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Human Factors: Developing the right Technology and Training in Healthcare
November 18 @ 11:00 am - 12:00 pmFree
By Professor Marcus Watson
Modern healthcare systems are good but could be much better. Healthcare is an evolved complex socio-technical system rather than a designed system, which has resulted in spiraling costs and high rates of harm to patients. Less than 100 years ago the majority of the complexity of healthcare originated from clinicians’ skills and their network of other clinicians. Today, the diversity of specializations, pharmaceuticals, medical technologies, information systems and financial systems have increased the complexity exponentially. Our clinical training has not evolved a great deal from the models populated across the world at the beginning of the last century. Medical, nursing and allied health students are still trained with a focus on their relationship with their patients rather than their role in a system caring for many people. Similarly, the majority of healthcare processes and treatments have little evidence to guide safe and efficient implementation.
Unlike industries such as aviation where human factors and systems engineering underpins everything from the design of cockpits to planning and coordination of international flights; healthcare systems have been designed by committees whose training is often based on outdated concepts of systems. Although new pharmaceuticals and implants require highly controlled clinical trials before they can be implemented, many other critical components such as the medical equipment and the records systems, and clinicians’ proficiencies required no or minimal evidence. Poorly designed technologies, processes and systems not only have negative consequences for patients, they adversely affect the clinicians’ who care for them. Examples from clinical technologies, patient record-keeping systems, inter-department patient management and medical education will be used to illustrate why healthcare needs to catch up with other complex socio-technical systems and imbed human factors and systems engineering in the implementation of patient care.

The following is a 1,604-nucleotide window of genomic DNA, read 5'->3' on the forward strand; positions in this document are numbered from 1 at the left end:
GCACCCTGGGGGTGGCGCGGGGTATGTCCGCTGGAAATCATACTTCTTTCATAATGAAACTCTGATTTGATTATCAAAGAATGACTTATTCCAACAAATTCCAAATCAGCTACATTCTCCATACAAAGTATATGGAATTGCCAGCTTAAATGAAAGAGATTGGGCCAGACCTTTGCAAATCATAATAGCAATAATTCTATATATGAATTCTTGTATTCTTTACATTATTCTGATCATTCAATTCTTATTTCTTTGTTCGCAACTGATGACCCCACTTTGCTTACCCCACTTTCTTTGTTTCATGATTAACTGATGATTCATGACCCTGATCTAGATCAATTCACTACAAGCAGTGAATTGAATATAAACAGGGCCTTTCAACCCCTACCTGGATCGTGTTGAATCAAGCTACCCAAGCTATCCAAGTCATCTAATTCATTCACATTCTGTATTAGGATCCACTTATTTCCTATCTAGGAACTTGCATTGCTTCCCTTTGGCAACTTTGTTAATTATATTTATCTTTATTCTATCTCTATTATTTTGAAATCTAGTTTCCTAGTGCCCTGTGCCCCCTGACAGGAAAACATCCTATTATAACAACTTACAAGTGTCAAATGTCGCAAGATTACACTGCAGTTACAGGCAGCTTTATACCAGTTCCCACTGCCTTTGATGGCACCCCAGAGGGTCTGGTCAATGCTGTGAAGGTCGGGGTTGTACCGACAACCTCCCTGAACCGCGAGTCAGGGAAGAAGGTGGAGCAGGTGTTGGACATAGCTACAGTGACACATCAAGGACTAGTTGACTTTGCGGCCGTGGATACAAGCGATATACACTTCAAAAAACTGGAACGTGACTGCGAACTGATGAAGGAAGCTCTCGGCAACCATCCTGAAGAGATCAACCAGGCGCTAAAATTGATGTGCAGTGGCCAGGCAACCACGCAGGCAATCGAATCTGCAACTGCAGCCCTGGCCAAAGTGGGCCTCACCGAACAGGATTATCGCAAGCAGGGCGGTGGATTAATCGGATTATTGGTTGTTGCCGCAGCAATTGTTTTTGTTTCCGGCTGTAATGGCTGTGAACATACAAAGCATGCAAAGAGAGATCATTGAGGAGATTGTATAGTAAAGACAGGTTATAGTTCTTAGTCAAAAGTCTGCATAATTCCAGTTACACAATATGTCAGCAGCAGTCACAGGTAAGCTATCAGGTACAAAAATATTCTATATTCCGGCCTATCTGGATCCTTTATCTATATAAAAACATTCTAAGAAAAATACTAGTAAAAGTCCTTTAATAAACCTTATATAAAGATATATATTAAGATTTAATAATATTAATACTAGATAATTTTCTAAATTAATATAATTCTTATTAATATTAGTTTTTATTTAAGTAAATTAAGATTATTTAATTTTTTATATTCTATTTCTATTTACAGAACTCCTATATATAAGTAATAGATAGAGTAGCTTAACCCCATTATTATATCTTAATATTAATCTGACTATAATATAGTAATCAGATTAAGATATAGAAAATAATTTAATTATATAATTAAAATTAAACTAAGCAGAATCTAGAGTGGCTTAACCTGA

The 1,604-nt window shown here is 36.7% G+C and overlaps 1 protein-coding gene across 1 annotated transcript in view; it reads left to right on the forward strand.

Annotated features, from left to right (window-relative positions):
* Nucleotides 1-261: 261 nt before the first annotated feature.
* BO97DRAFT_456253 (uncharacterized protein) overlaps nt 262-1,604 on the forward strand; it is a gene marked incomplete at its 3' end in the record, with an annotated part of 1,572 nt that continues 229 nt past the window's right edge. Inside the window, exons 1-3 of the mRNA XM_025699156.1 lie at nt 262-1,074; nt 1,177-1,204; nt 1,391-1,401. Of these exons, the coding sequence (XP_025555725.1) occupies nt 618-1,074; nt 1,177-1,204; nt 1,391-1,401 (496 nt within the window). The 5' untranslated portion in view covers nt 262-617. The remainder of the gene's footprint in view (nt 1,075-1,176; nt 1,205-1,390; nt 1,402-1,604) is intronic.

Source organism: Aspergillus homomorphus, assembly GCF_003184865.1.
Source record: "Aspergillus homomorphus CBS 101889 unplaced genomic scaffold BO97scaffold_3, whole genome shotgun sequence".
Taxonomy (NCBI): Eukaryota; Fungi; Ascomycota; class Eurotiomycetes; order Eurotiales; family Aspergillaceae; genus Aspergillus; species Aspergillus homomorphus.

Marcus is an Honorary Professor in the Faculty of Health and Behavioural Sciences, at The University of Queensland where he leads research on human factors, systems engineering, education and design. He has extensive knowledge of simulations in healthcare and defence and is a national leader in simulation-based research. His national roles in simulation include being the past Chair of Simulation Australasia, and a founding member and past Chair of the Australian Society for Simulations in Healthcare.
Prof. Marcus Watson is actively involved in medical information systems design and education. He has delivered international keynotes, plenaries, and workshops including simulations development, serious games, online learning and human factors in healthcare, and has extensive experience as a developer and instructor working with computer-based simulation, high-end immersive simulation, serious games and distributed learning. He has received national awards for innovation.
Organised by: IEEE SMC Victorian Chapter